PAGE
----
Prime Minister Shinzo Abe said Tuesday his administration will consider creating a permanent law allowing dispatch of the Self-Defense Forces overseas, a comment that could lead to a further rift between the ruling Liberal Democratic Party and its junior coalition partner, New Komeito.
The move would allow the government to send the SDF on overseas missions by bypassing Diet debate and without having to re-enact special legislation each time.
“We’d like to consider in detail what form it should take, a permanent or special law. We need to have thorough consultations and coordinate with the ruling coalition,” Abe told the Upper House Budget Committee.
In a historic move, Abe’s Cabinet on July 1 reinterpreted the war-renouncing Constitution to allow Japan to exercise the long-prohibited right to collective self-defense.
New Komeito had long been cautious about expanding the SDF’s role, but it eventually conceded and approved the reinterpretation of the Constitution to enable the use of the right to collective self-defense, allowing Japan to come to the aid of an ally under armed attack.
The Cabinet approval also expanded SDF activities in peacekeeping operations and scrapped the geographical restriction of so-called noncombat zones, allowing the SDF to engage in operations where actual combat is not taking place.
Despite the landmark decision on collective self-defense, the administration needs to prepare the legal groundwork to accommodate the change by revising more than 10 laws, including one on SDF operations. The permanent legislation will be one of the bills that Abe’s government plans to submit to the ordinary Diet session early next year.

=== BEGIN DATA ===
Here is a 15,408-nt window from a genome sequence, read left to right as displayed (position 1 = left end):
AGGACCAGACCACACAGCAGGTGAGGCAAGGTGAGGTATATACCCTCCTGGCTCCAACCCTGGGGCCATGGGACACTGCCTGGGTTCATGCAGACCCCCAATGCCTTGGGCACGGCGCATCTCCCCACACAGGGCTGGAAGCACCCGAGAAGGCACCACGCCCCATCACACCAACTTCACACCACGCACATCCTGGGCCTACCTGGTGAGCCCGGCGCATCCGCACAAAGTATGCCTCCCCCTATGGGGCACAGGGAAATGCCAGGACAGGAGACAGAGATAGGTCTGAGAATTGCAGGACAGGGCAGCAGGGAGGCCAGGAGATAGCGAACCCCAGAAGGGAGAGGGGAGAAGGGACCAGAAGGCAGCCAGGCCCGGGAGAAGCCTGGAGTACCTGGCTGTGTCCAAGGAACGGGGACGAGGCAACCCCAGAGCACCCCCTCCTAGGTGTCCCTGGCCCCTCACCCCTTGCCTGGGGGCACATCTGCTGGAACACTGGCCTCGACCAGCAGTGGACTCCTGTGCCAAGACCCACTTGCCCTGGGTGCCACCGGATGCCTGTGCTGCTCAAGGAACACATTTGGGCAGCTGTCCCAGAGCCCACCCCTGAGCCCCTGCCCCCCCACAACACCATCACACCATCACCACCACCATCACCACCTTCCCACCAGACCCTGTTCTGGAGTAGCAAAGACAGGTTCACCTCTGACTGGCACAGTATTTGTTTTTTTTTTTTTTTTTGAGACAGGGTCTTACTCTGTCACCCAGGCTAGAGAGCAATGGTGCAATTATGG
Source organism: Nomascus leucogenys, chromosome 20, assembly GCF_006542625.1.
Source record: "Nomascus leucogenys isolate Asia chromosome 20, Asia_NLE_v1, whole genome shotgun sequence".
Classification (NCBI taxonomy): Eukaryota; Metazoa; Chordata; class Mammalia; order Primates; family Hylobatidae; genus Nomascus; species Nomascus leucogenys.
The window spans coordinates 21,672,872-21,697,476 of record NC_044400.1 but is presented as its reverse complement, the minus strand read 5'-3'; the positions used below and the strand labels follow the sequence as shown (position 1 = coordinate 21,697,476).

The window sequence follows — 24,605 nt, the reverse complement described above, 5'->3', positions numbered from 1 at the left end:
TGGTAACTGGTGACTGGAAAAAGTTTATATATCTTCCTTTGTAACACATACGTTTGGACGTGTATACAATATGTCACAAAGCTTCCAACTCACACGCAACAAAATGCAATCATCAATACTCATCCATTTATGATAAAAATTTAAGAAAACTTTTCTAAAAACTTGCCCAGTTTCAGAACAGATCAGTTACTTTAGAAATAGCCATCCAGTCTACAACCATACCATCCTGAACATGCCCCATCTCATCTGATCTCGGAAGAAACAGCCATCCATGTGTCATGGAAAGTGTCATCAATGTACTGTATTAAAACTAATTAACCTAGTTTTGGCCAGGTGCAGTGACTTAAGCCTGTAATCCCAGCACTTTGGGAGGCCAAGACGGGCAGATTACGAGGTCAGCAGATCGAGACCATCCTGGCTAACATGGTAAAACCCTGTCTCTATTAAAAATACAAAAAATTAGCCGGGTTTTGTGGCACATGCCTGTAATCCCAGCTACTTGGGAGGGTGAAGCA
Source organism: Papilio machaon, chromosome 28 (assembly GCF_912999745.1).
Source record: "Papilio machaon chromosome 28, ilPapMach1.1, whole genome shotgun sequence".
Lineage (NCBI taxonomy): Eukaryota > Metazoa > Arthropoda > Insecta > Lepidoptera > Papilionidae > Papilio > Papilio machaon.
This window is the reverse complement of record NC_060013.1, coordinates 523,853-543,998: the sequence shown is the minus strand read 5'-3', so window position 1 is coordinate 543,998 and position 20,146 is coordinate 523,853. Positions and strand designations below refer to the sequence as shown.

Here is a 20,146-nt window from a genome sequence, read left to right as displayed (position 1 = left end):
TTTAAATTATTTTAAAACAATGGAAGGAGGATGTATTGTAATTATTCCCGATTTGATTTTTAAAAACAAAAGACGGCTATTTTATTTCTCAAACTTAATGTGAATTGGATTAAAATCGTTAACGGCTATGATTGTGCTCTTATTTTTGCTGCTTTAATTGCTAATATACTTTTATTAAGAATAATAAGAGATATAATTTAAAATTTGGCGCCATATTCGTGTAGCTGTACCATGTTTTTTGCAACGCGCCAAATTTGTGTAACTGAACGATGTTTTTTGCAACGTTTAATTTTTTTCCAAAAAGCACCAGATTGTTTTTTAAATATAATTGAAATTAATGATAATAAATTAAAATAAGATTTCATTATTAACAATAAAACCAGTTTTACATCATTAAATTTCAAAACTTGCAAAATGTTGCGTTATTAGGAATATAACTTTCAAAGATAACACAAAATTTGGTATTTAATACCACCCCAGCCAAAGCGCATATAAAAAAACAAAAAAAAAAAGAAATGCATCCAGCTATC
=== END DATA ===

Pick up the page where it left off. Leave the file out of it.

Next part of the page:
The war-renouncing Article 9 and its defense-oriented posture have long limited SDF activities.
Even when the SDF has been sent overseas, their missions have been strictly limited to logistical support, and the government had to pass temporary legislation for each SDF mission sent abroad.
In 2001, the administration of Prime Minister Junichiro Koizumi enacted laws that lasted for a limited period of time only, to enable the SDF to refuel U.S. military vessels taking part in the war in Afghanistan. The government also passed a similar temporary law in 2003 in order to dispatch SDF personnel to Iraq to engage in reconstruction efforts there.
Permanent legislation would allow the government to decide to dispatch the SDF at any time because it would no longer require enactment of temporary legislation.
The July 1 policy change on collective self-defense will be reflected in revised U.S.-Japan defense cooperation guidelines due out by the end of the year, Abe said, after Defense Minister Itsunori Onodera and U.S. Defense Secretary Chuck Hagel agreed on the plan in Washington on Friday.
On Tuesday, Japan and the United States held talks at the vice-ministerial level in Tokyo on a review of the defense cooperation guidelines, last revised in 1997. Onodera and Hagel confirmed that a mid-term progress report will be compiled as early as September.
Information from Kyodo added